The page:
The astute reader might recall that 2 months ago I wrote a blog about David Bowie’s final album, Blackstar, and my adoration of the man, as an artist, was laid bare. When preparing for this Musical Training Plan, I wanted to try to avoid too many artists I’ve written about before, and I had already decided on Sinatra so I tried to talk myself out of Bowie, but eventually I gave in. Not only was David Bowie an absolutely wonderful musician, but he was a surprisingly good actor as well. Bowie did it all as an actor, sometimes sneakily. From his iconic villainous performance as the Goblin King in Jim Henson’s Labyrinth, to his serious portrayals of real figures such as Tesla in Chris Nolan’s Prestige and Pontius Pilate in Scorsese’s Last Temptation of Christ, and his voice talents as a random side character in a Spongebob special, the man had range. His range was even more apparent in the world of music where Bowie not only explored and experimented with a variety of genres, but did so as a multi-instrumentalist, producer, singer, and songwriter, nearly always with great results. Over his long and storied career Bowie had a great many highlights, but looking back at his journey from the year 2021, there seems to be a general consensus crown jewel of the Bowie discography. That shining achievement, today’s album for the MTP, is a pseudo-rock-opera, loose concept album, glam rock, proto-punk, album about an androgenous, bisexual, messianic extraterrestrial rock star titled, in full, The Rise and Fall of Ziggy Stardust and the Spiders from Mars. What a guy.
There was this thing that Bowie did a number of times in his career where he would invent a character for his songs and albums to be about and then actually become that character when performing. Most notably he took on the personas of Ziggy Stardust, Aladdin Sane, and the Thin White Duke over the years, but surely Ziggy was the most iconic. This practice not only made for more engaging live shows (I assume) but also probably helped him transition to true acting for the big screen. His acting talent shines through in the actual music, in a way, as his vocals turn theatrical at key moments in the album, really banging home the importance of certain points. We see this within the very first track, “Five Years” which sets the scene of a planet Earth doomed to die in 5 years’ time. Bowie, who had long been interested in space, puts himself in the shoes of the alien sent to Earth to save the world, but brilliantly uses this character to also comment on fame and sexual orientation, among other topics. Ziggy Stardust… is always a fun listen partially due to how well this fantastically unique concept is executed. Of course, the lyrics bear much of the weight of making the concept work, and Bowie’s lyricism is just about as good as you could ask for on this album. As descriptive as it is fantastical, Bowie drags us into his beautiful imagination and the world of his creation like he’s Wonka guiding a tour through the chocolate factory, and as such I’ve always found it pretty hard to not give in and just go with it. But while Bowie’s lyrics flesh out the details and really add spice to his stories and characters, we have to acknowledge the base on which the entire album is built: the instrumentals.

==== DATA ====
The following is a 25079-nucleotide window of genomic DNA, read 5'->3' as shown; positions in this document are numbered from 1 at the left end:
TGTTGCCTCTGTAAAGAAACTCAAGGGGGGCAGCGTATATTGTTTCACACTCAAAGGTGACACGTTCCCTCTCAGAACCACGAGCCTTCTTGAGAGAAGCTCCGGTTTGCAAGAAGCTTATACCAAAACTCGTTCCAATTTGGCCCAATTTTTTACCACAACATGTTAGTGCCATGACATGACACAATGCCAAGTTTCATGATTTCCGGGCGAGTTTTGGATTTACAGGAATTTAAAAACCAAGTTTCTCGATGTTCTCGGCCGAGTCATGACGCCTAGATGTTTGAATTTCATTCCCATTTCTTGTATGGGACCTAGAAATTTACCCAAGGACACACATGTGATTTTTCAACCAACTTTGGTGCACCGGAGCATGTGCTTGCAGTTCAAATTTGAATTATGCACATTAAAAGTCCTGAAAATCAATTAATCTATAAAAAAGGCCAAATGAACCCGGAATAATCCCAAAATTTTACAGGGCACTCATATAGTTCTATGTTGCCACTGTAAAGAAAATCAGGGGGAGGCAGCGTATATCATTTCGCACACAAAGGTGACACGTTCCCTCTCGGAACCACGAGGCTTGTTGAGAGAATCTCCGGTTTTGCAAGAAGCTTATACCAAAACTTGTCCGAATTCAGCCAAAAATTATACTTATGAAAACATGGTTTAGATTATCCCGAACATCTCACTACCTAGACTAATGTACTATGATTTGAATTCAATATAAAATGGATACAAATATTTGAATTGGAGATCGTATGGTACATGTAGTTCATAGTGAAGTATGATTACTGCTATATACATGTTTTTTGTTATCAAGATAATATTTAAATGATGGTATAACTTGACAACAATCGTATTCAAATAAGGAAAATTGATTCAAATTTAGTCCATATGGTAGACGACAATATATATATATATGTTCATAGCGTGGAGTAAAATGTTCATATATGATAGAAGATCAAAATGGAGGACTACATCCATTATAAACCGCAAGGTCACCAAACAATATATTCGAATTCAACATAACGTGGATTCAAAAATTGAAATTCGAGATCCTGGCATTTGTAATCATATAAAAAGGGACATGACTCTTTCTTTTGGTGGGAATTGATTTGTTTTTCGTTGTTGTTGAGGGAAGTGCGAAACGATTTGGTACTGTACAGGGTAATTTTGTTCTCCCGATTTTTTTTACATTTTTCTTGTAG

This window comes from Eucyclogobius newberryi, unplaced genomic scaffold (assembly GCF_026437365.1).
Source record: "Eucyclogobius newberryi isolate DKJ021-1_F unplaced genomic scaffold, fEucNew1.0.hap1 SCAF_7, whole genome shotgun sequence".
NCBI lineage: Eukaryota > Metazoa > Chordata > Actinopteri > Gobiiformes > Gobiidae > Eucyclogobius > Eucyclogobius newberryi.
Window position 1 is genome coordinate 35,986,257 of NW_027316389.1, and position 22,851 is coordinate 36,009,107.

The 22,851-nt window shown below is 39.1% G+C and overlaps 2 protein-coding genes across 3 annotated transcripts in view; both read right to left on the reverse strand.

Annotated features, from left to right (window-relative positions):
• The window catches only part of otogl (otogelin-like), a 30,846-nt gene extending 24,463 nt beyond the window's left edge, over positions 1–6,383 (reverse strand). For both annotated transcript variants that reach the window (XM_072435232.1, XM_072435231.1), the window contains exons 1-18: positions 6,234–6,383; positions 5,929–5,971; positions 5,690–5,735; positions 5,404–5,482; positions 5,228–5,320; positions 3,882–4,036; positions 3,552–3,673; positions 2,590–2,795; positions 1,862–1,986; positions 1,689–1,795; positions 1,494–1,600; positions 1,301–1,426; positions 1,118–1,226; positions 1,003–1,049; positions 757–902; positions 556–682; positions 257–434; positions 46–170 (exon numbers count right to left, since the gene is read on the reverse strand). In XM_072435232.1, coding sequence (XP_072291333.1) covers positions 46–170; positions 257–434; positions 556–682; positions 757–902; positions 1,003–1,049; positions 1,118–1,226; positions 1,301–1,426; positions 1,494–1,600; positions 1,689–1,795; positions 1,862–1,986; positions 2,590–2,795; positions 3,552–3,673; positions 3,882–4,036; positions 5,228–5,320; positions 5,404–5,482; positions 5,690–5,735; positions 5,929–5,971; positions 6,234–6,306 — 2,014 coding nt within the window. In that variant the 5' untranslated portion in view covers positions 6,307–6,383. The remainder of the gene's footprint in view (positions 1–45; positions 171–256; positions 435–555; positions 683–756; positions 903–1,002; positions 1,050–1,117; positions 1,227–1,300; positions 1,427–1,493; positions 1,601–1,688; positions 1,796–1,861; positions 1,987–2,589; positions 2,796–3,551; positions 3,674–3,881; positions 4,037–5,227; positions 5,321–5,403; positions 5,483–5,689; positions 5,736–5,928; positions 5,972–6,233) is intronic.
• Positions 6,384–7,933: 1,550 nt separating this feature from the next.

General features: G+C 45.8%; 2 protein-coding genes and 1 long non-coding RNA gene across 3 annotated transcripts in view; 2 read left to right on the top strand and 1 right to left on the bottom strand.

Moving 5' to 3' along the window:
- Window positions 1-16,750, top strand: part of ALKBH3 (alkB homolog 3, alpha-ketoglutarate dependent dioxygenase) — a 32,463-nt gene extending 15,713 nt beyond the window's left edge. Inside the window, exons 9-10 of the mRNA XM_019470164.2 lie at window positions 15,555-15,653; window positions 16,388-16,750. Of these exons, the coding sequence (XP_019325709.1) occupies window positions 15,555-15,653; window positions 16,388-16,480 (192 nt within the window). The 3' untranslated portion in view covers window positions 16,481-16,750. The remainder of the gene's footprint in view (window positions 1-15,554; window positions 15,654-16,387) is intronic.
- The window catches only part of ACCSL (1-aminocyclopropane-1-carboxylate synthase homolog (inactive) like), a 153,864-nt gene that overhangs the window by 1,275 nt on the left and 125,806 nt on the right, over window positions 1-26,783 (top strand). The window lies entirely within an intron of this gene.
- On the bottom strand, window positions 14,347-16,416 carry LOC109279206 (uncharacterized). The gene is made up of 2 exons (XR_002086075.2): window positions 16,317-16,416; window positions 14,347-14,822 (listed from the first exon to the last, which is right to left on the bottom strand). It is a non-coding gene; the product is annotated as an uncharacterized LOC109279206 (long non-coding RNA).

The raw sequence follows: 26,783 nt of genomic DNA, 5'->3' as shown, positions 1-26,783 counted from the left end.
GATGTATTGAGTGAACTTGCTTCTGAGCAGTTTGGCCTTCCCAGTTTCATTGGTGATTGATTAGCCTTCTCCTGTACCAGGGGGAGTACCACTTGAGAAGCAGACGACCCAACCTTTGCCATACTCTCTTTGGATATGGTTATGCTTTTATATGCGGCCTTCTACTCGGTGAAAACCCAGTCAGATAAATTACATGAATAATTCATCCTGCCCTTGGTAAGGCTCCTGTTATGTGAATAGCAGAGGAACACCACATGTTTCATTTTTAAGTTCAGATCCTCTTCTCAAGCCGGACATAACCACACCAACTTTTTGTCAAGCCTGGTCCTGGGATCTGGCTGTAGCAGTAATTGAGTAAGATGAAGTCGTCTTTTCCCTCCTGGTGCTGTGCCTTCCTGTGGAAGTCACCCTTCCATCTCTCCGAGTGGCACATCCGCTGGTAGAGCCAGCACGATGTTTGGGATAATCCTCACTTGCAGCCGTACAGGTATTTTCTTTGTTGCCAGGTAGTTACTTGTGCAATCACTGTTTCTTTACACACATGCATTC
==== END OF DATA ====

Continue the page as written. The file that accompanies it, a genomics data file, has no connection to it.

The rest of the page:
Largely conceived by Bowie himself and performed by his backing band who would come to call themselves the Spiders from Mars, thanks to this album, the instrumentals on Ziggy Stardust… are just so, so good. A grand, lush, calculated mixture of acoustics and electrics fitting each moment perfectly and living up to the grandeur of the album’s themes, they really did a bang-up job on this one. Most important of all, every song is easy and fun to listen to, almost in spite of their strange, potentially alienating (pun intended) themes. Whether it’s the catchy, upbeat guitars of “Starman” or the somber pianos on “Five Years” or the slow build-up to the explosive climax on “Rock and Roll Suicide”, every moment feels just right, no matter how many times I give this record a spin. The music is so good that you don’t even have to really listen to any of the lyrics in order to enjoy this album, and that accessibility when working with challenging ideas is really what made Bowie such a phenomenal and beloved artist.
This is one of those albums that it really just isn’t worth trying to be critical of. I honestly can’t do it. It is important, hugely influential, and endlessly fun. I personally love this album and, thanks to David Bowie fitting this month’s Musical Training Plan Theme, I’m glad that I now get to recommend it to anybody who is reading this. Thank you for reading and, please, if you’ve got 38 minutes to spare, give this album a listen. You won’t regret it.